With SVB, the environment in which this has happened is crucial to explaining the after-effects. Before the collapse, the Federal Reserve kept raising interest rates. SVB was highly invested in long-term treasury bonds when the rates were near zero. Unfortunately, when interest rates rose, the prices of long-term bonds fell. Hence, their investments at the time cratered. Still, some argue that this was merely an unrealized loss and that the bonds would have eventually recovered upon maturity. But when the news got out, the market panicked sharply. SVB lost USD 160 billion in 24 hours. As they watched the stock fall, depositors wanted their money back.

It has been stated that one of SVB’s prime weaknesses is that it mainly catered to a single industry. Thus, the bank run on SVB affected early-stage tech start-ups the most. The US government swiftly resolved the problem and made all depositors whole. The Federal Deposit Insurance Corporation, or FDIC, took over SVB promptly, recognizing systemic risk.

As stated previously, the effect on business mostly impacted early-stage tech start-ups. In a sense, the crisis of 2023 isn’t the same as the crisis of 2008. However, the banking crisis continues to unfold, and only time will tell whether the unprecedented US government backstop successfully halted a full-on financial crisis on top of a looming recession, or only delayed it.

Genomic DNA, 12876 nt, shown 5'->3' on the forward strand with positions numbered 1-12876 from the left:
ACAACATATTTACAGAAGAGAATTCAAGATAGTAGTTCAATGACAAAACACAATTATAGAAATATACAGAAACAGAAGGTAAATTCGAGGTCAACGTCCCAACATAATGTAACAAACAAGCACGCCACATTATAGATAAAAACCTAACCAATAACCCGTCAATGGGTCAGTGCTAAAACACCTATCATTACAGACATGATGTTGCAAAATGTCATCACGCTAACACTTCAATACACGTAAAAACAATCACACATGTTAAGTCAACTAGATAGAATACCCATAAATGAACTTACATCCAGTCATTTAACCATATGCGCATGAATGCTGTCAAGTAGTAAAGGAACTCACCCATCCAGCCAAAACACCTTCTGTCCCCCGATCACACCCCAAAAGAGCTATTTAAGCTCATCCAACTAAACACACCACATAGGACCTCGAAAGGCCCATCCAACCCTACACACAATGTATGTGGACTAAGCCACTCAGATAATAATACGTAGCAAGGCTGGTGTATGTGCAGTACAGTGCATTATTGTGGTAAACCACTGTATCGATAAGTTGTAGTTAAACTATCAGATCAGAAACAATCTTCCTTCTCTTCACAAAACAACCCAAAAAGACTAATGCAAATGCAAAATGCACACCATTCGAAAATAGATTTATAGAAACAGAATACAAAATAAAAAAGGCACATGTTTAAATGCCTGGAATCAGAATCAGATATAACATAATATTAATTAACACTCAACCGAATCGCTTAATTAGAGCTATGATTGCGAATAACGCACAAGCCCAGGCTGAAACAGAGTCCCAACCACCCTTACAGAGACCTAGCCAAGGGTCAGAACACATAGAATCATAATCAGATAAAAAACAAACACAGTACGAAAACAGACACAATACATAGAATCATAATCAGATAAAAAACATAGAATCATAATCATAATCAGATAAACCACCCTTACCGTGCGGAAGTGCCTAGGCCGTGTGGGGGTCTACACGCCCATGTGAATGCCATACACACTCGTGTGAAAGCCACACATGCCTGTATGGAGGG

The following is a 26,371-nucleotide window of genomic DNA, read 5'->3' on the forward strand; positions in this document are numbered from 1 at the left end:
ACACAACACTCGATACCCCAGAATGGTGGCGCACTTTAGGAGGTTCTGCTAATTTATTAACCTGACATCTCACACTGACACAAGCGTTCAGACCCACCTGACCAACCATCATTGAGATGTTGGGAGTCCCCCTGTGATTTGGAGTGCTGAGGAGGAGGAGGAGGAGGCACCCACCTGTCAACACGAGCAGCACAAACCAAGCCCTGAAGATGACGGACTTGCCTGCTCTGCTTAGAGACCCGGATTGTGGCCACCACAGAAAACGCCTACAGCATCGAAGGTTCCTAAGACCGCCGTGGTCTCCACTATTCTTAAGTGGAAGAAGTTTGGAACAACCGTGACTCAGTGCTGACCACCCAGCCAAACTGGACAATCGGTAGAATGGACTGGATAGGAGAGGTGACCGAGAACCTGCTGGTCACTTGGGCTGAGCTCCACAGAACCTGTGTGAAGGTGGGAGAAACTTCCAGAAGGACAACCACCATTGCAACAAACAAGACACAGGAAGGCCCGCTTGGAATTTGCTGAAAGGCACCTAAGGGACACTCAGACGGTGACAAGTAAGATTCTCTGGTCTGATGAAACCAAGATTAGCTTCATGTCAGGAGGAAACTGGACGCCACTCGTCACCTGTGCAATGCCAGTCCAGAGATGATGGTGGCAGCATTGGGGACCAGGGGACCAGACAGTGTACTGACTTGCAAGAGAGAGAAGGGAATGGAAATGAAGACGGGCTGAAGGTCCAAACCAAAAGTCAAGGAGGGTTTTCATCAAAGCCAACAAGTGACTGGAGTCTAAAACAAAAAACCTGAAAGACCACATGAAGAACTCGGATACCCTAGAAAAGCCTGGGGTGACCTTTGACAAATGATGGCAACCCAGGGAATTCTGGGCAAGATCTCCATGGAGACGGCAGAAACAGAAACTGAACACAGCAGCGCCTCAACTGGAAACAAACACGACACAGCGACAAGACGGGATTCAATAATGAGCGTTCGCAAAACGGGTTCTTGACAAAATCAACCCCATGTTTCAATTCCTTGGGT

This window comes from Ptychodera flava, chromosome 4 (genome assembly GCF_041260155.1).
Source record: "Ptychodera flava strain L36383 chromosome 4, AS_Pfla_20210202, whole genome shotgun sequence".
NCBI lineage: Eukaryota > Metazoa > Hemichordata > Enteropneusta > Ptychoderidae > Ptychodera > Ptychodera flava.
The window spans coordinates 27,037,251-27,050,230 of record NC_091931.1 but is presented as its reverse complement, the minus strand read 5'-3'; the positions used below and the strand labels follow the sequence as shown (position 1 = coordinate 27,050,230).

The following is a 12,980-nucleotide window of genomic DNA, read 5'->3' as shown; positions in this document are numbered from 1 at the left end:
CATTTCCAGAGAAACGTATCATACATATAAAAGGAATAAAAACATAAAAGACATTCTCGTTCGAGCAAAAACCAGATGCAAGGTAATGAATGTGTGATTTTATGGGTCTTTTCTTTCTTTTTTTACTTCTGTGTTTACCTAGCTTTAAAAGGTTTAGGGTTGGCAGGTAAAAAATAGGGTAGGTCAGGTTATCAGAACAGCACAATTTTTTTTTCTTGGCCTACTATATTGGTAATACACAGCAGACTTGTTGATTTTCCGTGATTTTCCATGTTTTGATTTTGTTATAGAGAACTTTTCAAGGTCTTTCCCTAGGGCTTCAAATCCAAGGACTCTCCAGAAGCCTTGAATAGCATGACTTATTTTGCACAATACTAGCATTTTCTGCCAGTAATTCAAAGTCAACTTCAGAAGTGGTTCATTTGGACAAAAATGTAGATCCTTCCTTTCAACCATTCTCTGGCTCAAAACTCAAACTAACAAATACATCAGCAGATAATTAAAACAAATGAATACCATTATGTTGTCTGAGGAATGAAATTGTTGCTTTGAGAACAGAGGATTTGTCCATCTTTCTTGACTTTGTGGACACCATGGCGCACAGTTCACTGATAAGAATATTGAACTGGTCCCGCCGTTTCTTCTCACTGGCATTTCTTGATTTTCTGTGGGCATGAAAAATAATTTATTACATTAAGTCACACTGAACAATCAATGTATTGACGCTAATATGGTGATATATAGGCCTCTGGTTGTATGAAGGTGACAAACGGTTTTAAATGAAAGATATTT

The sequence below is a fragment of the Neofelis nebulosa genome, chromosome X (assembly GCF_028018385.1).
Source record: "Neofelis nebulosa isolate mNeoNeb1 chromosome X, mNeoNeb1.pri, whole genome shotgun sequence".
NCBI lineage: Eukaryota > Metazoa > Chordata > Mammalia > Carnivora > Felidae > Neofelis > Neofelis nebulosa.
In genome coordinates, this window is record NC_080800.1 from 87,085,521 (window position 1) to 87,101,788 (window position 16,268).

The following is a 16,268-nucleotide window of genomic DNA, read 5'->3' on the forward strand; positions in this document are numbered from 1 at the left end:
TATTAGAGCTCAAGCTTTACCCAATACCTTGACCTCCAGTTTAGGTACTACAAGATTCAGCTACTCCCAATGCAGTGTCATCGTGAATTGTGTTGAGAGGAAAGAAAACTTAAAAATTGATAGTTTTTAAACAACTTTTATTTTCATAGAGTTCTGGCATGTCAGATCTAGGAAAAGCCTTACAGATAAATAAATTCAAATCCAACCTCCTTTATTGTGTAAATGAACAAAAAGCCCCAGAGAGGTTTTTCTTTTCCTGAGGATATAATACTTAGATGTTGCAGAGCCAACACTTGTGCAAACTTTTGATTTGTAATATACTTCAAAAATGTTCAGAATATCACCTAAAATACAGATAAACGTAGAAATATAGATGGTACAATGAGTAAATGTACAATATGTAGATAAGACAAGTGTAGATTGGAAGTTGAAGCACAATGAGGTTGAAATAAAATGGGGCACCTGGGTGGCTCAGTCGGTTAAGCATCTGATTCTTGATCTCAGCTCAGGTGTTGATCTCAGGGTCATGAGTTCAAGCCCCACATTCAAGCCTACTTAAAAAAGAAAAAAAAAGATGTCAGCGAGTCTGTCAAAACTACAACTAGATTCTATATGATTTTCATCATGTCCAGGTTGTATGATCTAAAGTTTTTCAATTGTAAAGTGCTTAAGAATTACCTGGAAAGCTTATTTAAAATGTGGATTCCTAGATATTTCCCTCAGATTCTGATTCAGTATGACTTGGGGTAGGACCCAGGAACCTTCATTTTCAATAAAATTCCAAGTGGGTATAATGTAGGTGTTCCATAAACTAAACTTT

Banking Crises’ Impact on Businesses

During the 2008 crisis, credit markets seized up. Thus, businesses needed help accessing the financing to fund operations, expansion, and investments. Moreover, there was a tightening of lending standards. It became more difficult for small and medium-sized enterprises (SMEs) to obtain credit. 

Due to the crisis, consumer confidence and spending declined, further dampening business revenues and profitability. The banking system’s lack of liquidity also hampered day-to-day operations, as businesses struggled to meet payroll, pay suppliers, and maintain cash flow. Many companies were forced to downsize, lay off employees, or shut down entirely.

We can see how such vulnerabilities of the past persist in 2023. A similar state of affairs in the banking sector could still harm businesses. 

Today, the rapidly rising levels of corporate and sovereign debt, geopolitical tensions, potential asset bubbles, and technological disruptions pose risks to financial stability. Should a severe banking crisis happen, likely started when a bank fails and triggers a run, it could once again disrupt credit flows, squeeze liquidity, and dampen economic activity, affecting businesses across industries.

How Businesses Can Protect Themselves From a Banking Meltdown: 5 Survival Tips

History shows why business owners must prepare contingencies beforehand for a banking meltdown. SVB, Signature Bank, and First Republic Bank collapse may seem like an outlier event, but almost 200 US banks have similar risk profiles. 

Diversify Banking Relationships

Business owners should spread their bank accounts across different banks instead of relying on a single bank. It’s important not to rely on just one—businesses must try to work with several financial institutions.